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In 1930s China a young woman is sent by her father to marry the leprous owner of a winery. In the nearby red sorghum fields she falls for one of his servants. When the master dies she finds herself inheriting the isolated business. Written by
Brian Rawnsley <email@example.com>
Red Sorghum will delight those that enjoy the art of cinematography. This visually stunning film truly deserves its international acclaim simply because of the way it presents the tale through its remarkable use of imagery, lighting, and filters.
Until I saw this film, I would have never thought that one could say so much about character, setting, mood and plot simply through the use of layout and image composition. This controversial film set in the 1920's - 1930's, by the rebellious Zhang Yimou, follows the life of sorghum wine farmers from Northern China.
If you follow the history of Chinese film, you will see how nicely this film combines motif's of many of its precursor films. Chinese history and culture has been vastly explored through many Chinese films, however I believe that this is a good film for the average American film goer to get a taste of the Chinese film industry and culture through their perspective. I say this for a variety of reasons, the pacing of this drama is quicker and faster moving compared to other related Chinese films before its time. Generally Chinese film have a tendency to be slow, when set aside the general American preferred standards.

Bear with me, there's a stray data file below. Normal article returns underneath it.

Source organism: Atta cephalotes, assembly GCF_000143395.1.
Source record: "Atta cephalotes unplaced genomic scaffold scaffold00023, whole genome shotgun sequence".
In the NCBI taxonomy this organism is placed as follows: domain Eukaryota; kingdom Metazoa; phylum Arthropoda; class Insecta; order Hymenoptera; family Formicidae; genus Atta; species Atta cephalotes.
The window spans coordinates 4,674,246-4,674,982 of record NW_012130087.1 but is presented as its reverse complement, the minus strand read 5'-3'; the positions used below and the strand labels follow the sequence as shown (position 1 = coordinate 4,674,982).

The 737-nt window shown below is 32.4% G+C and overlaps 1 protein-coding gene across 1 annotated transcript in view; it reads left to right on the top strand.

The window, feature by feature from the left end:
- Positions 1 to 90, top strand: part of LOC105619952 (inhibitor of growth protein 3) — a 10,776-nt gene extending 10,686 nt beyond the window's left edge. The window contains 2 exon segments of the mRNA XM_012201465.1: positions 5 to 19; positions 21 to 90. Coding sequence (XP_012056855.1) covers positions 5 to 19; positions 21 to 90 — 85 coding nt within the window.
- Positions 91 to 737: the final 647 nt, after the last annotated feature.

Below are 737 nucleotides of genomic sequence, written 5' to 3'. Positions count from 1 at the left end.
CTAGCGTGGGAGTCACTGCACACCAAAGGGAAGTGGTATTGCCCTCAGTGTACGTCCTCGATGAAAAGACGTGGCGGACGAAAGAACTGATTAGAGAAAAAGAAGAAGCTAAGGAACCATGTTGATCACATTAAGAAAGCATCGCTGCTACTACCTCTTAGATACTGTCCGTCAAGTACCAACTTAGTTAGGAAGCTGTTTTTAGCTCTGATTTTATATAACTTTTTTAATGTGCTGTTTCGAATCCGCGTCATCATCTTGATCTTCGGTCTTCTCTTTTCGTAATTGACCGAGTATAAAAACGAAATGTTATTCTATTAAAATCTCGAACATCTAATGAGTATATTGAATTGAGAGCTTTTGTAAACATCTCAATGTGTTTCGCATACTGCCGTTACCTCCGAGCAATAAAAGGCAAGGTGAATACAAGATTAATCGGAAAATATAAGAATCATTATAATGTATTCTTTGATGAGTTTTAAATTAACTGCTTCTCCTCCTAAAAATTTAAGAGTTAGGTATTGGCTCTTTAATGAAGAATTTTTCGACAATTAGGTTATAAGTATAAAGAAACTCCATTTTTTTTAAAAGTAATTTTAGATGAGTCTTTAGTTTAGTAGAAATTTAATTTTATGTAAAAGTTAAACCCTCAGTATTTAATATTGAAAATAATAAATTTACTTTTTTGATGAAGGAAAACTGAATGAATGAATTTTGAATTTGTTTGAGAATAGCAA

It presents to us some of the Northern Chinese cultural traditions. Its display of the Japanese brutality could not have been better presented. The Japanese have been quite swinish during this period in Chinese history. All I can say is it says it all as it really was, very well indeed.
This is the last but most important reason to watch this film... look at its cinematography. It has to be among the best I have ever seen. It amazed me to see how resourceful a cinematographer can be when working for a film of little budget. Yimou showed me how simple things can be filmed to be works of art. Unfortunately I have not been able to see the film in its original cinematic scope however, even in full screen it is still quite visually stunning. The aperture, f-stop and lens settings were set just perfectly giving the film a very rich vibrant look making Yimou my favorite Chinese film cinematographer/director of all time to date. Oh, it is a film that you just have to see for yourself! Hope you enjoy it! Happy Viewing!
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